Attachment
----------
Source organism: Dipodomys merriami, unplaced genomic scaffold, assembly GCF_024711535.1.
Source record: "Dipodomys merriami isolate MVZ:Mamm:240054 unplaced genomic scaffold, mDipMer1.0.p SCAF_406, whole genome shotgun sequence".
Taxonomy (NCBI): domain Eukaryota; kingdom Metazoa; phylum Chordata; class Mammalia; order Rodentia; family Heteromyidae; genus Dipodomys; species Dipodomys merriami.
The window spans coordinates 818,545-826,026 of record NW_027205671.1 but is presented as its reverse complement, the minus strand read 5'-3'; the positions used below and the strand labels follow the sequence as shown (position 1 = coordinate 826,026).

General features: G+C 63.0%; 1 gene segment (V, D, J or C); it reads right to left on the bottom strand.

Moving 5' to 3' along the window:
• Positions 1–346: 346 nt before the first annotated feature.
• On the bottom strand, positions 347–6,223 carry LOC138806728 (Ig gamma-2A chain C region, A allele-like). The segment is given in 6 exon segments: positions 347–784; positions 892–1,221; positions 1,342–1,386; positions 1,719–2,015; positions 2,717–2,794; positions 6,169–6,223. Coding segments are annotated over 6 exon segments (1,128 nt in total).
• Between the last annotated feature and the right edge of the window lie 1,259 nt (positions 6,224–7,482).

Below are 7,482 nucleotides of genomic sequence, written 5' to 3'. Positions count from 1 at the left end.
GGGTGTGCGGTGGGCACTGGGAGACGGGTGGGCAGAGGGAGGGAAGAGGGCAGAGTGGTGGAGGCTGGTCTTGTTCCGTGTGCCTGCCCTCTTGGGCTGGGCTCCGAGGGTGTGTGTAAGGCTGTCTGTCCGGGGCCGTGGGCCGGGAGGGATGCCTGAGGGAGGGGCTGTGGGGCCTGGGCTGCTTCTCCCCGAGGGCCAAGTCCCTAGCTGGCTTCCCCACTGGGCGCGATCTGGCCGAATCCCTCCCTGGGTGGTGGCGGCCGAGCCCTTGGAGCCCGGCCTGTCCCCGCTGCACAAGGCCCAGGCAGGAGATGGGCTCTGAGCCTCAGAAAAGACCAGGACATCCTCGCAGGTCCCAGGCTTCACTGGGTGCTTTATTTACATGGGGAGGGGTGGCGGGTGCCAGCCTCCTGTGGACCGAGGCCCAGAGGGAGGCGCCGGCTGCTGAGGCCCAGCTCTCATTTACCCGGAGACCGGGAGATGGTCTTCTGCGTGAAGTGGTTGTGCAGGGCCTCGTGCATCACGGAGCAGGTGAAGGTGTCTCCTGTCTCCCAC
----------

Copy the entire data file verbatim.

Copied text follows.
Source organism: Dipodomys merriami, unplaced genomic scaffold, assembly GCF_024711535.1.
Source record: "Dipodomys merriami isolate MVZ:Mamm:240054 unplaced genomic scaffold, mDipMer1.0.p SCAF_406, whole genome shotgun sequence".
Taxonomy (NCBI): domain Eukaryota; kingdom Metazoa; phylum Chordata; class Mammalia; order Rodentia; family Heteromyidae; genus Dipodomys; species Dipodomys merriami.
The window spans coordinates 818,545-826,026 of record NW_027205671.1 but is presented as its reverse complement, the minus strand read 5'-3'; the positions used below and the strand labels follow the sequence as shown (position 1 = coordinate 826,026).

General features: G+C 63.0%; 1 gene segment (V, D, J or C); it reads right to left on the bottom strand.

Moving 5' to 3' along the window:
• Positions 1–346: 346 nt before the first annotated feature.
• On the bottom strand, positions 347–6,223 carry LOC138806728 (Ig gamma-2A chain C region, A allele-like). The segment is given in 6 exon segments: positions 347–784; positions 892–1,221; positions 1,342–1,386; positions 1,719–2,015; positions 2,717–2,794; positions 6,169–6,223. Coding segments are annotated over 6 exon segments (1,128 nt in total).
• Between the last annotated feature and the right edge of the window lie 1,259 nt (positions 6,224–7,482).

Below are 7,482 nucleotides of genomic sequence, written 5' to 3'. Positions count from 1 at the left end.
GGGTGTGCGGTGGGCACTGGGAGACGGGTGGGCAGAGGGAGGGAAGAGGGCAGAGTGGTGGAGGCTGGTCTTGTTCCGTGTGCCTGCCCTCTTGGGCTGGGCTCCGAGGGTGTGTGTAAGGCTGTCTGTCCGGGGCCGTGGGCCGGGAGGGATGCCTGAGGGAGGGGCTGTGGGGCCTGGGCTGCTTCTCCCCGAGGGCCAAGTCCCTAGCTGGCTTCCCCACTGGGCGCGATCTGGCCGAATCCCTCCCTGGGTGGTGGCGGCCGAGCCCTTGGAGCCCGGCCTGTCCCCGCTGCACAAGGCCCAGGCAGGAGATGGGCTCTGAGCCTCAGAAAAGACCAGGACATCCTCGCAGGTCCCAGGCTTCACTGGGTGCTTTATTTACATGGGGAGGGGTGGCGGGTGCCAGCCTCCTGTGGACCGAGGCCCAGAGGGAGGCGCCGGCTGCTGAGGCCCAGCTCTCATTTACCCGGAGACCGGGAGATGGTCTTCTGCGTGAAGTGGTTGTGCAGGGCCTCGTGCATCACGGAGCAGGTGAAGGTGTCTCCTGTCTCCCAC